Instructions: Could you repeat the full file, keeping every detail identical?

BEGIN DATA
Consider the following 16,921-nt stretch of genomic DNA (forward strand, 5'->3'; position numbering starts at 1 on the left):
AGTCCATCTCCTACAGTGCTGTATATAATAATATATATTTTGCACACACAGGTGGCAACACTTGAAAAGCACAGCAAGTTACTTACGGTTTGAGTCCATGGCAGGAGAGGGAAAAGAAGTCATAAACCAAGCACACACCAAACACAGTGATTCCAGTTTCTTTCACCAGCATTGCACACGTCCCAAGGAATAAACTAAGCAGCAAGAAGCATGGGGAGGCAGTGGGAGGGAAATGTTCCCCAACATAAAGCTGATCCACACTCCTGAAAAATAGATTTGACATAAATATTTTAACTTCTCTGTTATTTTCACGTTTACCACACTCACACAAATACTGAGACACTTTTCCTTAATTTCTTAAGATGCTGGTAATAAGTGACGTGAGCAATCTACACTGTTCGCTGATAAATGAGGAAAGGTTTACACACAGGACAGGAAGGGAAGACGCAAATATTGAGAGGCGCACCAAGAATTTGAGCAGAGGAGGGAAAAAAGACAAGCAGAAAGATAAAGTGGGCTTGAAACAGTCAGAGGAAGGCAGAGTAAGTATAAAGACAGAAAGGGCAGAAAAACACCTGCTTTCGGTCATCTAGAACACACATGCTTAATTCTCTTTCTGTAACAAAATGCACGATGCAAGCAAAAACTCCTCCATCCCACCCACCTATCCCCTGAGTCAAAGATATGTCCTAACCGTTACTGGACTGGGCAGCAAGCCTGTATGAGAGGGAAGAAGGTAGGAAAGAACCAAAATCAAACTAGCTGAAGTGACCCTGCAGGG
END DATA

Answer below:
Consider the following 16,921-nt stretch of genomic DNA (forward strand, 5'->3'; position numbering starts at 1 on the left):
AGTCCATCTCCTACAGTGCTGTATATAATAATATATATTTTGCACACACAGGTGGCAACACTTGAAAAGCACAGCAAGTTACTTACGGTTTGAGTCCATGGCAGGAGAGGGAAAAGAAGTCATAAACCAAGCACACACCAAACACAGTGATTCCAGTTTCTTTCACCAGCATTGCACACGTCCCAAGGAATAAACTAAGCAGCAAGAAGCATGGGGAGGCAGTGGGAGGGAAATGTTCCCCAACATAAAGCTGATCCACACTCCTGAAAAATAGATTTGACATAAATATTTTAACTTCTCTGTTATTTTCACGTTTACCACACTCACACAAATACTGAGACACTTTTCCTTAATTTCTTAAGATGCTGGTAATAAGTGACGTGAGCAATCTACACTGTTCGCTGATAAATGAGGAAAGGTTTACACACAGGACAGGAAGGGAAGACGCAAATATTGAGAGGCGCACCAAGAATTTGAGCAGAGGAGGGAAAAAAGACAAGCAGAAAGATAAAGTGGGCTTGAAACAGTCAGAGGAAGGCAGAGTAAGTATAAAGACAGAAAGGGCAGAAAAACACCTGCTTTCGGTCATCTAGAACACACATGCTTAATTCTCTTTCTGTAACAAAATGCACGATGCAAGCAAAAACTCCTCCATCCCACCCACCTATCCCCTGAGTCAAAGATATGTCCTAACCGTTACTGGACTGGGCAGCAAGCCTGTATGAGAGGGAAGAAGGTAGGAAAGAACCAAAATCAAACTAGCTGAAGTGACCCTGCAGGG